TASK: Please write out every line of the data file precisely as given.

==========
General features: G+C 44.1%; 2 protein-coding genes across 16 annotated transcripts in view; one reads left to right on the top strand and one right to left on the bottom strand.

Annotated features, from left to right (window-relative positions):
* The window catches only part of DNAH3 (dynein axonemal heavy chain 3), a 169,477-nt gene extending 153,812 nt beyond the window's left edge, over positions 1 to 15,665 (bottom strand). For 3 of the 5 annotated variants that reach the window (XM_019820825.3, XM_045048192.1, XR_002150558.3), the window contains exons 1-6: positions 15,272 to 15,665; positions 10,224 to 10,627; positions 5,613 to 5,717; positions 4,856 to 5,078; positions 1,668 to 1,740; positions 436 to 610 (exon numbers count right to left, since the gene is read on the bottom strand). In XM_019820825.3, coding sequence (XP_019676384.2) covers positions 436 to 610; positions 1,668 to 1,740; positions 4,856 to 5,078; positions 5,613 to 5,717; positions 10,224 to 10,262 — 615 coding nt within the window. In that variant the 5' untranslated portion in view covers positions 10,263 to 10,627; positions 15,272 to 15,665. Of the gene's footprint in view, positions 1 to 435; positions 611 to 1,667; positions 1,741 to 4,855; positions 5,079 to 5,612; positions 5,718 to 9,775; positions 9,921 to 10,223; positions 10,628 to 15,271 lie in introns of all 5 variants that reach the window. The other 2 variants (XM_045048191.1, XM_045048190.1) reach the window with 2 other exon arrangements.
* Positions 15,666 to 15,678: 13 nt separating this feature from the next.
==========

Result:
General features: G+C 44.1%; 2 protein-coding genes across 16 annotated transcripts in view; one reads left to right on the top strand and one right to left on the bottom strand.

Annotated features, from left to right (window-relative positions):
* The window catches only part of DNAH3 (dynein axonemal heavy chain 3), a 169,477-nt gene extending 153,812 nt beyond the window's left edge, over positions 1 to 15,665 (bottom strand). For 3 of the 5 annotated variants that reach the window (XM_019820825.3, XM_045048192.1, XR_002150558.3), the window contains exons 1-6: positions 15,272 to 15,665; positions 10,224 to 10,627; positions 5,613 to 5,717; positions 4,856 to 5,078; positions 1,668 to 1,740; positions 436 to 610 (exon numbers count right to left, since the gene is read on the bottom strand). In XM_019820825.3, coding sequence (XP_019676384.2) covers positions 436 to 610; positions 1,668 to 1,740; positions 4,856 to 5,078; positions 5,613 to 5,717; positions 10,224 to 10,262 — 615 coding nt within the window. In that variant the 5' untranslated portion in view covers positions 10,263 to 10,627; positions 15,272 to 15,665. Of the gene's footprint in view, positions 1 to 435; positions 611 to 1,667; positions 1,741 to 4,855; positions 5,079 to 5,612; positions 5,718 to 9,775; positions 9,921 to 10,223; positions 10,628 to 15,271 lie in introns of all 5 variants that reach the window. The other 2 variants (XM_045048191.1, XM_045048190.1) reach the window with 2 other exon arrangements.
* Positions 15,666 to 15,678: 13 nt separating this feature from the next.